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"The Ballad of Birmingham," a poem by Dudley Randall

Kennedy & Gioia, 7th edition, pp. 604

This worksheet begins the third and last unit of this course, the study of poetry.  Before you begin, be aware that because most poetry is not narrative in structure, an alternate interpretive strategy is needed.  Also, there are various poetic devices which are either fairly unique to poetry (such as rhyme) or are much more common and significant in poetry.  To learn these poetic devices, the alternative interpretive strategy, and when to use it, before going further you should read these links in my website (all found within the Writing About Literature page):

The course usually covers a relatively small number of poems (about seven to ten), most of which are only one page or less in length.  Nevertheless, that still means that now, toward the close of the semester, a student will still face a worksheet on some poem or other coming due every several days.  That is a doable task because of the negligible reading involved, and especially if you first ground yourself by studying the two above links.  But to help further with this first one, here is a hint:  "The Ballad of Birmingham" is a narrative poem.  That means you can, in essence, treat it like a very brief short story, focusing as you are accustomed to do mainly on social conflict, inner conflict, and character change.

First, however, note that this particular poem is not essentially a work of the imagination.  It was written by an African-American poet in response to a vicious bombing by White racists of an African-American church in Birmingham, Alabama, in 1963, a bombing which killed innocent people, including several children.  Before plunging into the questions about the poem, I urge you to study the links below.  This poem, the events which provoked it, and those occurring decades later (2001 and after) involving finally rendering justice on the bombers, serve to emphasize both the very worst and very best of the spirit of Americans.  This is a piece of actual American history you are studying.  Here are the links:


As I said above, I am providing a "fudge factor" on this poem:  It is a narrative poem.  There are not a large number of events described in the poem, but there are enough sequential, cause-and-effect events to treat it, in essence, as a brief short story.  Thus you can analyze it with the same literary devices you have been using all semester.

The Questions:  Five at Twenty Points Each

As a daily grade, answer these questions:

1.  What is the obvious type of social conflict present when White members of the Ku Klux Klan bomb a Black church in an attempt to terrify Alabama African-Americans from seeking integrated schooling?  Secondly, what other type of social conflict is shown between the mother and the daughter in the poem, when the daughter asks to be permitted to march in a Freedom March, and the mother sends her to church instead, fearing not just the violence of racist crowds, but also that of the police themselves ("For the dogs [police K-9s] are fierce and wild, / And clubs and hoses, guns and jails / Aren't good for a little child.")?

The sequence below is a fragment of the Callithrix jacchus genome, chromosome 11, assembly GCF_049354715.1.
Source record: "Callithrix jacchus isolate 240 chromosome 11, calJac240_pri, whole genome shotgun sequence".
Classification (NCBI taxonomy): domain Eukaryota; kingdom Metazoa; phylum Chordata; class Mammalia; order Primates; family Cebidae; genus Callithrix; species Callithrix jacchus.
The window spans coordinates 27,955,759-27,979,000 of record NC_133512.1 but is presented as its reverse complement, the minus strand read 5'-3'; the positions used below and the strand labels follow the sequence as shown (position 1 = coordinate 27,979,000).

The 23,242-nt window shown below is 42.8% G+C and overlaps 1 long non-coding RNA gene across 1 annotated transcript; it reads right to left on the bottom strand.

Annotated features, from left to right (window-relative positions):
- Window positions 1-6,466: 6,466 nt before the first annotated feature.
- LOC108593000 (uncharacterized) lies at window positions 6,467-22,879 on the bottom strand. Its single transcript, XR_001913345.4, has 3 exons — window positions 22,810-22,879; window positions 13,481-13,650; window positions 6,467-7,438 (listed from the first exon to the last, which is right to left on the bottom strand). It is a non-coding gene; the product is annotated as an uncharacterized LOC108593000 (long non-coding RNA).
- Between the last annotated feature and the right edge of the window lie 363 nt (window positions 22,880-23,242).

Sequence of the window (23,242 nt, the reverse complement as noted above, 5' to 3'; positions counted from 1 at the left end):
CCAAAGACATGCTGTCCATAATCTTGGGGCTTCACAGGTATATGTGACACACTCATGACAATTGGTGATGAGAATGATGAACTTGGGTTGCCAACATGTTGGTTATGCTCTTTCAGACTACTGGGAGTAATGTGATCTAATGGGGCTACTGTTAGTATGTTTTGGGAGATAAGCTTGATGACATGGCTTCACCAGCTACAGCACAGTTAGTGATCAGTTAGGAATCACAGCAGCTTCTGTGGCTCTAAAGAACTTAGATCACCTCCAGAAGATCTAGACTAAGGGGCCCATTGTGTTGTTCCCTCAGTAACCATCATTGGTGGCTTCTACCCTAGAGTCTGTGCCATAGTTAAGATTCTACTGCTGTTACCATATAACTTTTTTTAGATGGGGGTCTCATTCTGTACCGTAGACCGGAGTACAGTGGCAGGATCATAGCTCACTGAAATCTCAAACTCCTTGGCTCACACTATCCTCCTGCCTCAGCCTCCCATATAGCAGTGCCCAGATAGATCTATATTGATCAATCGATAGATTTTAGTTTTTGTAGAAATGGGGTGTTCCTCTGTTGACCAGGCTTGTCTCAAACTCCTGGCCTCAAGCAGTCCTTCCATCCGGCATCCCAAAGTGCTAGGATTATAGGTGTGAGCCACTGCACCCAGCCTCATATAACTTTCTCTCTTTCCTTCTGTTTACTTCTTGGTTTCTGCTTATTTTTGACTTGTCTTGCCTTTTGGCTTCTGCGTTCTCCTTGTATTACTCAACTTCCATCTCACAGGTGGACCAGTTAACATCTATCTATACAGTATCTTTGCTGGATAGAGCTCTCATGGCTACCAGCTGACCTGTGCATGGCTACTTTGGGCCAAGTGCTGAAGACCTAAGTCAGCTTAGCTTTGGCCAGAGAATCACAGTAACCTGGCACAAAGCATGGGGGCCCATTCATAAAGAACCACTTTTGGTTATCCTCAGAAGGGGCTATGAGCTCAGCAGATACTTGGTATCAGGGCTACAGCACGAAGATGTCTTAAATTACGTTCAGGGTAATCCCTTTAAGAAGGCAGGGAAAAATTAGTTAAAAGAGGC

2.  Notice the tragic irony present when the supposedly safe place the mother sent her daughter turns out to be the church targeted by the bombers.  Now, looking briefly at a specifically poetic device, notice the lilting, sing-song rhythm of the lines of the poem.  It is intentionally written with the same childlike rhythm as a nursery rhyme.  Tell how this rhythm adds to the sense of tragic irony the poem possesses.  Hint:  think of contrasting tones when answering this question.

3.  Now, considering all you know so far, and putting yourself in that parent's place, describe the various emotions she must feel after her daughter's death.  These emotions make up her inner conflict.

4.  The presence or absence of character change is hard to determine in this poem, because the "story" stops at the moment the mother finds only her daughter's shoe, and realizes that without meaning to, she has sent her own daughter to her death.  But we need to speculate, in order to derive a theme.  I see three possibilities.  All of the three entail character change, because I simply disbelieve that any parent could experience such a thing and remain unchanged.  But the possible changes are each very different.  I will name two; you will try to name the third.  One possible change, a bad one, would be if the mother is simply emotionally and spiritually ruined, either to the point of being unable to function, or perhaps even to the point of taking her own life.  A very different but equally bad change would be if the mother, instead of turning her anger inward, turns it outward.  She herself could become a mirror image of the racists who murdered her daughter, becoming someone who hates all Whites.  My preference, however, is to see a positive change from the terrible tragedy.  How might the mother's character change in a good way?  Hints:  Before the bombing, she and her family have remained uninvolved in the fight for equal rights; her daughter has ironically died due to this very unwillingness to become involved.  Who might find herself at the very forefront of the next march for civil rights, and what sort of positive character change might that suggest?

5.  Considering all factors so far, especially everything mentioned in question #5 and your answer to it, now state a theme for this poem, a moral lesson which might apply to anyone in that mother's position.  (A review of how to state a theme:  One good way is to use this format:  When a person is faced with [state the issue], that person should [state the moral lesson].

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